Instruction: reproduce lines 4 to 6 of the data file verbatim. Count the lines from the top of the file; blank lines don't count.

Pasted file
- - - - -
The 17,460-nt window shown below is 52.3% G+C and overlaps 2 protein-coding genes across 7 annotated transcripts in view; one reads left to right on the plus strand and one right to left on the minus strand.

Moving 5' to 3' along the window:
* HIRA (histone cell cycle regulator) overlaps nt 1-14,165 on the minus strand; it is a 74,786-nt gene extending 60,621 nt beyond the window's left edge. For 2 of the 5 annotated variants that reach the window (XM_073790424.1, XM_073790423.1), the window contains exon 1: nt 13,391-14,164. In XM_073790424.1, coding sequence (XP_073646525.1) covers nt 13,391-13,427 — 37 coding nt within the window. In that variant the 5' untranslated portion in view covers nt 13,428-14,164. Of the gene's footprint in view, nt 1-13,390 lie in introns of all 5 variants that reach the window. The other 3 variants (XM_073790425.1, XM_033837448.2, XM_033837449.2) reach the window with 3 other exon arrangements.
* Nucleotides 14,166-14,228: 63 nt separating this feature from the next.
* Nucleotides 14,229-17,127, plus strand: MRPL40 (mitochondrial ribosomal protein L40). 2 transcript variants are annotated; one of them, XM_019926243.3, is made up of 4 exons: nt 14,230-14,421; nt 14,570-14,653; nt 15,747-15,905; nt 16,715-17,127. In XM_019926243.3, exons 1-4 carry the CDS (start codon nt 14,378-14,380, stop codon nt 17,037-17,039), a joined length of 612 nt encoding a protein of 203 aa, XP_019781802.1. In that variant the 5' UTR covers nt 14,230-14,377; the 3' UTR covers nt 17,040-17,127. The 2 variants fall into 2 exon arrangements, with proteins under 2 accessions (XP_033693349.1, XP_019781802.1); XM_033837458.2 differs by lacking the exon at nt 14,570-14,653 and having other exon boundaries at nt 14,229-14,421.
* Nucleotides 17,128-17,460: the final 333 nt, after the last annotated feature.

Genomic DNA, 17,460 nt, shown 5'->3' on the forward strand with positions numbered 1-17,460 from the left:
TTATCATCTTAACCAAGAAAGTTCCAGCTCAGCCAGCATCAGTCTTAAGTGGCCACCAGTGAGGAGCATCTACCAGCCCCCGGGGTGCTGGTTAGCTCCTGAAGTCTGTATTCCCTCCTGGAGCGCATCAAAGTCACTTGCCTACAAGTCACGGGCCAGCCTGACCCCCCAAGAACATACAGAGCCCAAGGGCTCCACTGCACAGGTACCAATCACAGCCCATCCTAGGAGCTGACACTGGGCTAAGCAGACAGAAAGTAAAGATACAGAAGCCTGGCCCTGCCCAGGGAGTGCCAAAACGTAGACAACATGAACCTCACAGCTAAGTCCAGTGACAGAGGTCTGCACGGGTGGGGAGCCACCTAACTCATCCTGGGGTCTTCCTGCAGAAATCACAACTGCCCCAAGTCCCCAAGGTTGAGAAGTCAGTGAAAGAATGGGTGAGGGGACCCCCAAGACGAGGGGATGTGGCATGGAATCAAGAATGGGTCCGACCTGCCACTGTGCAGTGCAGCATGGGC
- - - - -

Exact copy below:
* Nucleotides 14,166-14,228: 63 nt separating this feature from the next.
* Nucleotides 14,229-17,127, plus strand: MRPL40 (mitochondrial ribosomal protein L40). 2 transcript variants are annotated; one of them, XM_019926243.3, is made up of 4 exons: nt 14,230-14,421; nt 14,570-14,653; nt 15,747-15,905; nt 16,715-17,127. In XM_019926243.3, exons 1-4 carry the CDS (start codon nt 14,378-14,380, stop codon nt 17,037-17,039), a joined length of 612 nt encoding a protein of 203 aa, XP_019781802.1. In that variant the 5' UTR covers nt 14,230-14,377; the 3' UTR covers nt 17,040-17,127. The 2 variants fall into 2 exon arrangements, with proteins under 2 accessions (XP_033693349.1, XP_019781802.1); XM_033837458.2 differs by lacking the exon at nt 14,570-14,653 and having other exon boundaries at nt 14,229-14,421.
* Nucleotides 17,128-17,460: the final 333 nt, after the last annotated feature.